Iranians choosing new president
Rafsanjani, one of the leading contenders in the poll, casts his ballot on Friday.
Candidates vie for the Iranian presidency.
Former Iranian president Rafsanjani talks to CNN.
Iran's women hope for improved status and more rights.
TEHRAN, Iran (CNN) -- Iranians were casting ballots Friday in a tightly contested presidential election, with opinion polls showing former President Akbar Hashemi Rafsanjani likely headed towards a runoff against either a reformist candidate or a conservative allied with the country's powerful Shiite hierarchy.
Seven candidates are vying to succeed President Mohammed Khatami, a reform-minded cleric barred from seeking a third term.
Though Khatami was elected by landslides in 1997 and 2001, many of his initiatives were blocked by clerical hard-liners who hold vast power under Iran's Islamic system of government.
With high unemployment and a sense of deep social dissatisfaction -- particularly among young people and women -- even conservative candidates talked the language of democracy and reform during the campaign.
Two of the leading contenders, Rafsanjani and Mostafa Moin, have also said they want to improve Iran's strained ties with the West.
Some 48 million Iranians are eligible to vote. If no candidate captures a majority, the two top vote-getters will face each other in a runoff.
Due to high voter turnout, the interior ministry said Friday that voting would be extended by two hours to 9 p.m. (1630 GMT), according to Reuters. Polling stations opened at 9 a.m. (0430 GMT).
The hard-line Guardian Council screened candidates, disqualifying those it deemed unsuitable. More than 1,000 would-be candidates were barred from Friday's election by the council, including all the women who applied.
Rafsanjani, who was president from 1989 to 1997, has been trying to position himself in the political center and has said he is for "a policy of relaxation of tension" with the United States, which has not had formal diplomatic ties with Tehran since the 1979 Islamic Revolution.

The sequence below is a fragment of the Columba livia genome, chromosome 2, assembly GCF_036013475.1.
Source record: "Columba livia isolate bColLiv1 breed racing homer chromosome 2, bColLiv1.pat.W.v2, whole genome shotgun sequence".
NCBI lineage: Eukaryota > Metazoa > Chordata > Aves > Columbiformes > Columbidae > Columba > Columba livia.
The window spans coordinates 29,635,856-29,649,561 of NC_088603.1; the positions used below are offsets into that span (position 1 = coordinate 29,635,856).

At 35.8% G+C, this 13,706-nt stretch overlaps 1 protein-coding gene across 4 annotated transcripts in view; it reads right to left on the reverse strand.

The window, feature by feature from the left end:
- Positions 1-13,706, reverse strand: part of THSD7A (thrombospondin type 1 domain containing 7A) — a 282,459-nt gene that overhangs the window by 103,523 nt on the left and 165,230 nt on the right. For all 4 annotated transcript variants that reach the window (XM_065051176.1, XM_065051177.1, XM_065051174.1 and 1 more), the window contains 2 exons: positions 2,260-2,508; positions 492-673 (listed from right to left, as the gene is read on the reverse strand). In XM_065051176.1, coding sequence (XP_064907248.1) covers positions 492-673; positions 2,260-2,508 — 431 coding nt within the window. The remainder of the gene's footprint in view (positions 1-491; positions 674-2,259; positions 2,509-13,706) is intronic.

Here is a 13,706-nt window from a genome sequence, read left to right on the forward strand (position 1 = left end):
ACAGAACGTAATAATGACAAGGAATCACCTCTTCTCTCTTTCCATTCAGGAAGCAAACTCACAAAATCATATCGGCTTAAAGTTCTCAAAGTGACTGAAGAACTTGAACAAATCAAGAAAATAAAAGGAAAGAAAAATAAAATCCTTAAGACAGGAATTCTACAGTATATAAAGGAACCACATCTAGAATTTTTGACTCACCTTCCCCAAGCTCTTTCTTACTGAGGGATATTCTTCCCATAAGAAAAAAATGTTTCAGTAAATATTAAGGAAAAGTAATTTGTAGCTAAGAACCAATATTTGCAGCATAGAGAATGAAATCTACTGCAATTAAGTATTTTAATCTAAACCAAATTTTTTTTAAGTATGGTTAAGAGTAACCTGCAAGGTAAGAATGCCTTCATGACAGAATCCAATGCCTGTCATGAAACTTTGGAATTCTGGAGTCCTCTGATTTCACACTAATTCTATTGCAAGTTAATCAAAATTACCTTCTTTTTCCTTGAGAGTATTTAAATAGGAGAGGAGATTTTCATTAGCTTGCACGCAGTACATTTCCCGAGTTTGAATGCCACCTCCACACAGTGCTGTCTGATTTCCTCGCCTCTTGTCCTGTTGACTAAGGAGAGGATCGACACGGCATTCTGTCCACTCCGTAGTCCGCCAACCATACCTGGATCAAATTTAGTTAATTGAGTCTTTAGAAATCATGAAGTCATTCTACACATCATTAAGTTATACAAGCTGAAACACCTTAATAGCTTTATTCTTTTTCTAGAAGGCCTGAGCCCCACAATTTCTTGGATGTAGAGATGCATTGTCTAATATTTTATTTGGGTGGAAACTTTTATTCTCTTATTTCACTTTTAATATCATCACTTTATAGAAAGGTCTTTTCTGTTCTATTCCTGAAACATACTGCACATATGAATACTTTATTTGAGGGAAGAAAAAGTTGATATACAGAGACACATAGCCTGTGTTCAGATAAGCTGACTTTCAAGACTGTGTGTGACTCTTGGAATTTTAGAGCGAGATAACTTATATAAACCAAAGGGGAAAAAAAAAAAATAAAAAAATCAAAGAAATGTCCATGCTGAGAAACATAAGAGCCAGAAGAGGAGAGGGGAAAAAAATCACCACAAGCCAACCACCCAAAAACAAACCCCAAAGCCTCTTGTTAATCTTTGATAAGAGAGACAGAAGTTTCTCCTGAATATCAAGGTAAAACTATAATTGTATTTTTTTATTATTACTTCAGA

"If Americans are sincere in the cooperation, working with Iran, I think the time is right to open a new chapter in our relations with the United States," he told CNN's Christiane Amanpour. (See interview)
"But if the United States wants to continue its obstructions and hostility, then the previous past conditions will persist."
Rafsanjani said the United States has exhibited a "hostile attitude" towards Iran, and "created" the al Qaeda terrorist network, which was behind the September 11, 2001, terrorist attacks.
"If there is terrorism under the name of al Qaeda, the responsibility lies directly with the United States," he said.
On Thursday, the White House released a statement from U.S. President George W. Bush in which he said the electoral process in Iran "ignores the basic requirements of democracy."
"Iran's rulers denied more than a thousand people who put themselves forward as candidates, including popular reformers and women," Bush said.
"The Iranian people deserve a genuinely democratic system in which elections are honest -- and in which their leaders answer to them instead of the other way around."
One of Rafsanjani's main rivals is Moin, a reformist former education minister and protege of Khatami, who has said he will push measures to weaken the control of ruling clerics.
On the other side of the spectrum is the third top contender, Mohammad Baqer Qalibaf, a conservative former police chief widely seen as the favorite of Iran's supreme leader, Ayatollah Ali Khameinei.
Under Iran's system, Khameinei -- not the president -- has the last word in matters of state.
CNN Correspondents Christiane Amanpour and Chandrika Narayan contributed to this report